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Conversations with Dr. Donna, News

The Need for Early Childhood Teacher Training

Dr. Donna Housman

I had the honor of running a workshop last week for the National Association for the Education of Young Children (NAEYC) at their annual professional development conference on the topic of training educators to teach self-regulation and the building blocks of emotional intelligence. The workshop underscored both how timely and how critical qualified, well-trained educators are in ensuring that our early childhood education programs succeed both at a local and national level.

Teaching children emotion regulation and self-regulation from birth helps develop the neural circuits for emotional intelligence, which are highly associated with executive function. Understanding the teacher’s role as socializer, addressing emotion in real time, and using age-appropriate tools are essential in teaching the emotional competencies necessary for developing emotional intelligence.

Some 120 educators and administrators attended my workshop and what most struck me was the number of attendees who approached me afterward to ask if I could provide similar training in their state. Their overwhelming interest in the ECSEL (Emotional Cognitive Social Emotional Learning) approach we employ at Beginnings School and in how we train our educators to deliver ECSEL was indicative of the growing recognition at both a state and national level of our need to put in place the requisite support to effectively provide the quality early childhood education that our country so needs.

As the first state to create a department of early education in 2005, Massachusetts is now expressing a similar interest. About ten days ago, the Boston Globe ran a story about House Speaker Bob DeLeo’s efforts around early childhood education. Speaker DeLeo is currently meeting with business leaders to develop a plan on how the state can not only increase access to early education but also improve its quality. A professionalized, well- trained workforce is key to ensuring that we, as a nation and as a state, provide our children the level of excellence that effective early childhood education demands, a need that at last is being given the recognition it deserves.

outreach, News, School Happenings

Red Nose Day Fun-Raiser at Beginnings

Elizabeth Wilcox

Beginnings children recently provided more than their two cents in worldwide efforts to help children who need it most.

The “Spark Room" purchased red noses for children to wear and bring home as part of the “Fun-Raiser” to provide children-in-need with basic necessities, such as meals, medicine, shelter, books, and glasses.

"Red Nose Day is in line with our overall philosophy at Beginnings and our social and emotional learning approach called ECSEL (Emotional, Cognitive, Social Early Learning). From day one, we strive to teach children to be empathetic and to understand the needs of others. We also stress the importance of community, both within our school and outside it,” said Spark Room teacher Linda Lee.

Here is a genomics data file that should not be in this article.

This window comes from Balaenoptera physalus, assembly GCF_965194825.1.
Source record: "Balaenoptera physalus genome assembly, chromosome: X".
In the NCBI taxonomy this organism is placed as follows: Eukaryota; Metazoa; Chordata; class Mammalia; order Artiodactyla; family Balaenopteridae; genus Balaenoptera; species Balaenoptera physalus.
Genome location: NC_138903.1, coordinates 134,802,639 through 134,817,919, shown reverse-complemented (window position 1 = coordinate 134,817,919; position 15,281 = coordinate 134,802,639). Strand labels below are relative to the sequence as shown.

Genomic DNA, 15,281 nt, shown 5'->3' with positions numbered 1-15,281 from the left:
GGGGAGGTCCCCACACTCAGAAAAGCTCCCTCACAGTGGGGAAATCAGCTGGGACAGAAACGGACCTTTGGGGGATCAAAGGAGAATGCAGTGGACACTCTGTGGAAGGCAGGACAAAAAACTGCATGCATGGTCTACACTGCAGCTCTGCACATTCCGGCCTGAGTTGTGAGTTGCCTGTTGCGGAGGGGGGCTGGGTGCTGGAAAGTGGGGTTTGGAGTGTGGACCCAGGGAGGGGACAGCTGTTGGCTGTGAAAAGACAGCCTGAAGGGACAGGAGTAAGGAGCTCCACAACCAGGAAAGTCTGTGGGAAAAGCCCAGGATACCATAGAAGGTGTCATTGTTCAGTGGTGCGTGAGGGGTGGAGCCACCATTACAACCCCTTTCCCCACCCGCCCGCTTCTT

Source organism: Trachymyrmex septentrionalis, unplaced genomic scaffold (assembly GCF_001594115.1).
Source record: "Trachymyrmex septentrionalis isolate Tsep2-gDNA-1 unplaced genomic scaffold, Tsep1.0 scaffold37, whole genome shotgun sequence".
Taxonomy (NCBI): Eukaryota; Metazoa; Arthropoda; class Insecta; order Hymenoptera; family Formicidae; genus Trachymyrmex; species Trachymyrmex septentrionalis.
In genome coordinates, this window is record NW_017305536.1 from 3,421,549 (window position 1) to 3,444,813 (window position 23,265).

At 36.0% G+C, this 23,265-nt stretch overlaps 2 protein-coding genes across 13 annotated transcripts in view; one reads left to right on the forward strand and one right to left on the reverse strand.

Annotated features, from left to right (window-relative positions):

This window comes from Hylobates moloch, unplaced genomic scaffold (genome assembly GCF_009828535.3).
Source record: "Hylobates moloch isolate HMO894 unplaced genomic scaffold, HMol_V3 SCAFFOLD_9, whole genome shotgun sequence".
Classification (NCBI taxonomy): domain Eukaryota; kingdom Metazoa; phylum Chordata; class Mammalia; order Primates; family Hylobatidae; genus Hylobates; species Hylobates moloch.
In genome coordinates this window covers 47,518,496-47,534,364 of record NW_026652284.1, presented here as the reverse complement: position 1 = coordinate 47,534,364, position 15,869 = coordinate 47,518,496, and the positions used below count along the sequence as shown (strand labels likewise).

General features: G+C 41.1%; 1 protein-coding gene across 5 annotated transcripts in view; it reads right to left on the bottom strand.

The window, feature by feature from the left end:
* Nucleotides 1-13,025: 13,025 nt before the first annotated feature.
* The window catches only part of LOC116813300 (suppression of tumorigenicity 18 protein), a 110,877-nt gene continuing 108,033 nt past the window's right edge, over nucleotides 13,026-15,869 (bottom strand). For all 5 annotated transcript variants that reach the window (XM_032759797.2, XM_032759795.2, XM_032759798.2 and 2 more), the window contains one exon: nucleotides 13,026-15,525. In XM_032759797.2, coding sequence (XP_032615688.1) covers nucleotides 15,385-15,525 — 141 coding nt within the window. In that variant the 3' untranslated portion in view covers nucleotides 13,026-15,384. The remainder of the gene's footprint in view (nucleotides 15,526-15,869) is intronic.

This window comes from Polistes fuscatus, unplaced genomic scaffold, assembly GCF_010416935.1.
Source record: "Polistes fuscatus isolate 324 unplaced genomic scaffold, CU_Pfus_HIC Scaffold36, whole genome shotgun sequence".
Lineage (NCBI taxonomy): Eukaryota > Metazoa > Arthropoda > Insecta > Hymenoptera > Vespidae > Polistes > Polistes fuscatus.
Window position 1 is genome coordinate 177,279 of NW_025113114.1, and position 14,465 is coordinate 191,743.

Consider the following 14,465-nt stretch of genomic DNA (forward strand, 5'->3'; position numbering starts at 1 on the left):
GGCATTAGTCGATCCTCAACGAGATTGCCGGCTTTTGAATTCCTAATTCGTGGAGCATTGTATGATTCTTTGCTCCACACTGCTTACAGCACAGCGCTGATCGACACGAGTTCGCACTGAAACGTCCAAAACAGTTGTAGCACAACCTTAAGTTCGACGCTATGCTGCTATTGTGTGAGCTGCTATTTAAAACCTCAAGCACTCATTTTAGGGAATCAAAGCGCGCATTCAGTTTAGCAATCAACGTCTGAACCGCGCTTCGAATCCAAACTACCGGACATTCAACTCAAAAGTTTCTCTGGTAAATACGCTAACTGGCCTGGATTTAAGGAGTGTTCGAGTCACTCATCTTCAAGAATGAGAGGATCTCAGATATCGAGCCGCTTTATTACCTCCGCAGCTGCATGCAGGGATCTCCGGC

The children discussed basic needs that people have and how the purchase of those plastic noses helped in raising money to meet these basic needs. The children wore their red plastic noses with great delight in the classroom before bringing them home at the end of the day.

Red Nose Day is one of a number of outreach initiatives at Beginnings, a school for children aged three months to six years that enhances emotional and cognitive development through play, relationships, and hands-on, in-the-moment, learning.

Other recent initiatives at the school include Cradles-to-Crayon collections, supplies drives for food pantries and shelters, and holiday gift-giving initiatives.

Red Nose Day

News

Become A Part of The Discovery Nature Preserve

Elizabeth Wilcox

Initial work on our Discovery Nature Preserve is underway!

News

Beginnings Annual Art Auction and 30th Anniversary

Elizabeth Wilcox

Beginnings School is holding its Annual Art Auction and 30th Anniversary party. It will be a great event. Come to our celebration to:

  • Learn about and support our new Discovery Nature Preserve
  • Find out about exciting research around Social and Emotional Learning and the impact it has on your child’s success
  • Bid on great art work by renowned artists and Beginnings students
  • Or simply socialize with Beginnings friends, new and old!

Call 781-891-1011 for more information.

Parenting, News

How to Deal With Your Child’s Tantrum

Dr. Donna Housman

We’ve all been there – you’re in public and suddenly your child becomes uncontrollable. People are staring, store managers are whispering, and flight attendants are being complained to.

What can be done?